In World War II, Guam was occupied by the Japanese, but American forces landed in July 1944 and took back the island after a three-week battle. Out of 18,000 Japanese troops stationed on the island, only 500 survived to become prisoners of war.
The highest point in Guam is Mount Lamlam, which is 1,332 feet (406 m). The weather is usually hot and humid, ranging from 74° to 86°, with an average annual rainfall of 96 inches. Typhoons are common, especially during the months of October and November.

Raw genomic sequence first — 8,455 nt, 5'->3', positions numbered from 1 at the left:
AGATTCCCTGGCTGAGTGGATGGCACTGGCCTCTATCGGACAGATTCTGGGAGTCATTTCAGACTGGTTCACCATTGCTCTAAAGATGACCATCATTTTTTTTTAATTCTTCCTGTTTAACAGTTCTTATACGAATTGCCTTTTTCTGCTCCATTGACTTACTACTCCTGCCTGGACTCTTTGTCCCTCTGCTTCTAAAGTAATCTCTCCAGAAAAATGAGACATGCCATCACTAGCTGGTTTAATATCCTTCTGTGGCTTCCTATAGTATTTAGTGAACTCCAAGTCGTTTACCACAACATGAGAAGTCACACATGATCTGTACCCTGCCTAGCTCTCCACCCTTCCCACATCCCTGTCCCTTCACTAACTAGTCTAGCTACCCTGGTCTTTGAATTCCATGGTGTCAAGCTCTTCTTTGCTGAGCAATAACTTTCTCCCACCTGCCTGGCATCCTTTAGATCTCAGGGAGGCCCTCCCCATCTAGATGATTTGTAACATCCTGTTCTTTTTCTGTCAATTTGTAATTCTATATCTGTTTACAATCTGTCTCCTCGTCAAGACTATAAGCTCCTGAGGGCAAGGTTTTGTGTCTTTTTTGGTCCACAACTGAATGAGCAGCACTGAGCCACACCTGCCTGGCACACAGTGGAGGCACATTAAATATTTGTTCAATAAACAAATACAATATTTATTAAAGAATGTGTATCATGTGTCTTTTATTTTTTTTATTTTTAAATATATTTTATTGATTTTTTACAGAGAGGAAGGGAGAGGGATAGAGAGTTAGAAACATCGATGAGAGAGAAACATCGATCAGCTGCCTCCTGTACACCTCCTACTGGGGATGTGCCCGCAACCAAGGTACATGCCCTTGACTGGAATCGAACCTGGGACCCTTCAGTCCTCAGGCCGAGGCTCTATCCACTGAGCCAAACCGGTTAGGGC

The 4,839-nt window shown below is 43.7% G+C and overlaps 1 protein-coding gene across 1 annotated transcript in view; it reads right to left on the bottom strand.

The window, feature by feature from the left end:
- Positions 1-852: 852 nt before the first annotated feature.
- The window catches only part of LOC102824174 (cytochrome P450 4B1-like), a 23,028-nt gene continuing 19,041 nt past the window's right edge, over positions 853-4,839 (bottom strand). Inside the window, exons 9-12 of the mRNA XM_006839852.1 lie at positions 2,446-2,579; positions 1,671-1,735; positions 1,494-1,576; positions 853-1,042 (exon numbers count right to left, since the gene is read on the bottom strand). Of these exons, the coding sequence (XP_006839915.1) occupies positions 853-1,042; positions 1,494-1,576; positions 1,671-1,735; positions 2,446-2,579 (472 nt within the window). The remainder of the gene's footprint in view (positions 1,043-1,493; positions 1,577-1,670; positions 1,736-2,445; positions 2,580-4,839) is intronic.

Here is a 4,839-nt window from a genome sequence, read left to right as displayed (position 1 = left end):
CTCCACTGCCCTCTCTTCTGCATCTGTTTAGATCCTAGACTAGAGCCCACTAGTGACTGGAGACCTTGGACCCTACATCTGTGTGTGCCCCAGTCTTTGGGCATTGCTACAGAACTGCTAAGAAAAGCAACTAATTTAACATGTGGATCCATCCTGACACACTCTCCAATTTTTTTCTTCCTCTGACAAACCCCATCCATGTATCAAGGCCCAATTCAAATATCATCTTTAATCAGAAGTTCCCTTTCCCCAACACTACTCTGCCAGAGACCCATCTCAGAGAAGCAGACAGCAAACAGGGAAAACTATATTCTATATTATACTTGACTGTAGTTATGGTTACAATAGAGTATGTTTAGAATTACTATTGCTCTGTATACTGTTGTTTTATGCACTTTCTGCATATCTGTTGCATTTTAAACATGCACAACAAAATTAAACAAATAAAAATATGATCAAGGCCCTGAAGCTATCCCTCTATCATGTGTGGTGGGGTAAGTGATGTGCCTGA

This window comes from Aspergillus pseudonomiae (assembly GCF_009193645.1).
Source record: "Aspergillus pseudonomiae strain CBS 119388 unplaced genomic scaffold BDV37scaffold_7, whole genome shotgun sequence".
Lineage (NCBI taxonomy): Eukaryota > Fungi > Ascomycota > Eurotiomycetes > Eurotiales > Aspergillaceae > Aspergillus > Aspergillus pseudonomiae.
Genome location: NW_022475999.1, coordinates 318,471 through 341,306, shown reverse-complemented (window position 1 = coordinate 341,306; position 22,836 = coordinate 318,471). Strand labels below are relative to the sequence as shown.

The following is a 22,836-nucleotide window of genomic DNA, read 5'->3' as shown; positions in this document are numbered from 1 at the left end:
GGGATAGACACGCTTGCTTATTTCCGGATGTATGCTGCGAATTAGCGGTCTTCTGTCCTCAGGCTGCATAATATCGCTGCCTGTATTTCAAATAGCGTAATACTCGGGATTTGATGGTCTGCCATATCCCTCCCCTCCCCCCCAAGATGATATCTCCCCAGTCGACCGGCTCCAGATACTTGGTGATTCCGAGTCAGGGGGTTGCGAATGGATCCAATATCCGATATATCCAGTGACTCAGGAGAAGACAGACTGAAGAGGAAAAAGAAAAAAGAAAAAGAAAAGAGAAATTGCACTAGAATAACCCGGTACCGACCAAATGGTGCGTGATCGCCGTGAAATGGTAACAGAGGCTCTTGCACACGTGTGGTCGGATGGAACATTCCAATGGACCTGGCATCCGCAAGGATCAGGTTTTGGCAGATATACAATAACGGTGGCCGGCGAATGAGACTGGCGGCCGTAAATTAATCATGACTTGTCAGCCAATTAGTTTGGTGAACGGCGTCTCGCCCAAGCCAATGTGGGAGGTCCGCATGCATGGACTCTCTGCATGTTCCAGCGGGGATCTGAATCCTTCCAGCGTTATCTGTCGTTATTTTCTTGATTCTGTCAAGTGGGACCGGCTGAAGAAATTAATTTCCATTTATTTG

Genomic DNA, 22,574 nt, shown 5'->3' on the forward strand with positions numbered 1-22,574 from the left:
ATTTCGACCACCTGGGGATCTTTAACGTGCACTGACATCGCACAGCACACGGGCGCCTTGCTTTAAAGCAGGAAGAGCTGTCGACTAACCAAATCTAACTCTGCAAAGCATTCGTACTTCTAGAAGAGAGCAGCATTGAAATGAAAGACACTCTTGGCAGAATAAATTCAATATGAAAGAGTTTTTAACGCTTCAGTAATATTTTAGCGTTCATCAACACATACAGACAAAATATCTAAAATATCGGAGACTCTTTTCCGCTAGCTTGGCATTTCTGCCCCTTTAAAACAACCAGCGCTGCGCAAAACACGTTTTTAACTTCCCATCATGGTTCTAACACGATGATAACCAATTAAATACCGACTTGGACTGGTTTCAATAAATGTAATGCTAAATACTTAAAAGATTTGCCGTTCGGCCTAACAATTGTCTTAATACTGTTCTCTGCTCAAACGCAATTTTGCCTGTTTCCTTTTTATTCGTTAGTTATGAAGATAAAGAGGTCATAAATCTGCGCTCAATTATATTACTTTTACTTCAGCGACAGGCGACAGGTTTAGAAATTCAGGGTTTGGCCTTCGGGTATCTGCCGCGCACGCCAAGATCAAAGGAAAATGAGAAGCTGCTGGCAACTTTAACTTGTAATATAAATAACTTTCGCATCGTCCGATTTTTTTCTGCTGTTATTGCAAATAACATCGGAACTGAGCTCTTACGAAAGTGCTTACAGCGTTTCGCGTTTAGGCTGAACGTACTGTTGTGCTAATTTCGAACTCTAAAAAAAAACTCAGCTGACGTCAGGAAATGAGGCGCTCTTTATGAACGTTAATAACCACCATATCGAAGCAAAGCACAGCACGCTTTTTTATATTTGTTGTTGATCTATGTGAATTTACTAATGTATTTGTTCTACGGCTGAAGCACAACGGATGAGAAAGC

The population of Guam is estimated at 162,742 in July 2016. As of 2010, the largest ethnic groups on this island are Chamorro (37.3%), Filipino (26.3%), white (7.1%), and Chuukese (7%). The most common languages, as of 2010, are English (43.6%), Filipino (21.2%), and Chamorro (17.8%). About 85 percent of the population are estimated to be Roman Catholics.
Military and geopolitics
The United States Army and Navy maintains military bases on Guam, which cover 29% of the island's total land area. The U.S. military has maintained its military presence on the island since 1944, when it retook the island from the Japanese during World War II.
Guam is a strategically important U.S. territory in the Pacific.
- Governor: Lou Leon Guerrero (D)
- Rep. Michael San Nicolas [D, GU-0]
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